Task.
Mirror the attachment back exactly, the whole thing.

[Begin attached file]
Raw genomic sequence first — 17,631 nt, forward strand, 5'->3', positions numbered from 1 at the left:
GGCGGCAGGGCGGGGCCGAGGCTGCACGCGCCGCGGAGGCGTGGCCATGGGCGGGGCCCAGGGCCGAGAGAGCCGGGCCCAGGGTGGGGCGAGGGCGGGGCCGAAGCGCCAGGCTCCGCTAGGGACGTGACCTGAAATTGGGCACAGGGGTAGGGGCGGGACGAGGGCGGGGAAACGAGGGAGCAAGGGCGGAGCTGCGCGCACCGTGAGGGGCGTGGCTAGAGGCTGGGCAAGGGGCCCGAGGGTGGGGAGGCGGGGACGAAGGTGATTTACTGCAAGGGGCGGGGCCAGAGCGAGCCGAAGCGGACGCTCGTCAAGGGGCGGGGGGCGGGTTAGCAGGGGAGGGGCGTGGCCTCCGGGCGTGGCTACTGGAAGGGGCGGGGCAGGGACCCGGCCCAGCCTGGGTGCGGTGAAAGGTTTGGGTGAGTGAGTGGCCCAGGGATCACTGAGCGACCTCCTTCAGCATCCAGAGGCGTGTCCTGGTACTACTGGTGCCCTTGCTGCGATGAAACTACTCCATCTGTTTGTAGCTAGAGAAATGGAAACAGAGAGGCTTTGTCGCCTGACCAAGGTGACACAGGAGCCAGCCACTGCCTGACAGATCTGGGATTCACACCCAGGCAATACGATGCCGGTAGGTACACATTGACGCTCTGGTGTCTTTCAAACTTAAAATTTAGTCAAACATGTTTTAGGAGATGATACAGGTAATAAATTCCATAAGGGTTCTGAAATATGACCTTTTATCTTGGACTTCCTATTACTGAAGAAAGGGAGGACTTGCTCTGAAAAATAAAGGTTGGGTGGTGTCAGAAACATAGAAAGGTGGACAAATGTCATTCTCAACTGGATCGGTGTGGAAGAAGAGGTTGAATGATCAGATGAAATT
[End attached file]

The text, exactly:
Raw genomic sequence first — 17,631 nt, forward strand, 5'->3', positions numbered from 1 at the left:
GGCGGCAGGGCGGGGCCGAGGCTGCACGCGCCGCGGAGGCGTGGCCATGGGCGGGGCCCAGGGCCGAGAGAGCCGGGCCCAGGGTGGGGCGAGGGCGGGGCCGAAGCGCCAGGCTCCGCTAGGGACGTGACCTGAAATTGGGCACAGGGGTAGGGGCGGGACGAGGGCGGGGAAACGAGGGAGCAAGGGCGGAGCTGCGCGCACCGTGAGGGGCGTGGCTAGAGGCTGGGCAAGGGGCCCGAGGGTGGGGAGGCGGGGACGAAGGTGATTTACTGCAAGGGGCGGGGCCAGAGCGAGCCGAAGCGGACGCTCGTCAAGGGGCGGGGGGCGGGTTAGCAGGGGAGGGGCGTGGCCTCCGGGCGTGGCTACTGGAAGGGGCGGGGCAGGGACCCGGCCCAGCCTGGGTGCGGTGAAAGGTTTGGGTGAGTGAGTGGCCCAGGGATCACTGAGCGACCTCCTTCAGCATCCAGAGGCGTGTCCTGGTACTACTGGTGCCCTTGCTGCGATGAAACTACTCCATCTGTTTGTAGCTAGAGAAATGGAAACAGAGAGGCTTTGTCGCCTGACCAAGGTGACACAGGAGCCAGCCACTGCCTGACAGATCTGGGATTCACACCCAGGCAATACGATGCCGGTAGGTACACATTGACGCTCTGGTGTCTTTCAAACTTAAAATTTAGTCAAACATGTTTTAGGAGATGATACAGGTAATAAATTCCATAAGGGTTCTGAAATATGACCTTTTATCTTGGACTTCCTATTACTGAAGAAAGGGAGGACTTGCTCTGAAAAATAAAGGTTGGGTGGTGTCAGAAACATAGAAAGGTGGACAAATGTCATTCTCAACTGGATCGGTGTGGAAGAAGAGGTTGAATGATCAGATGAAATT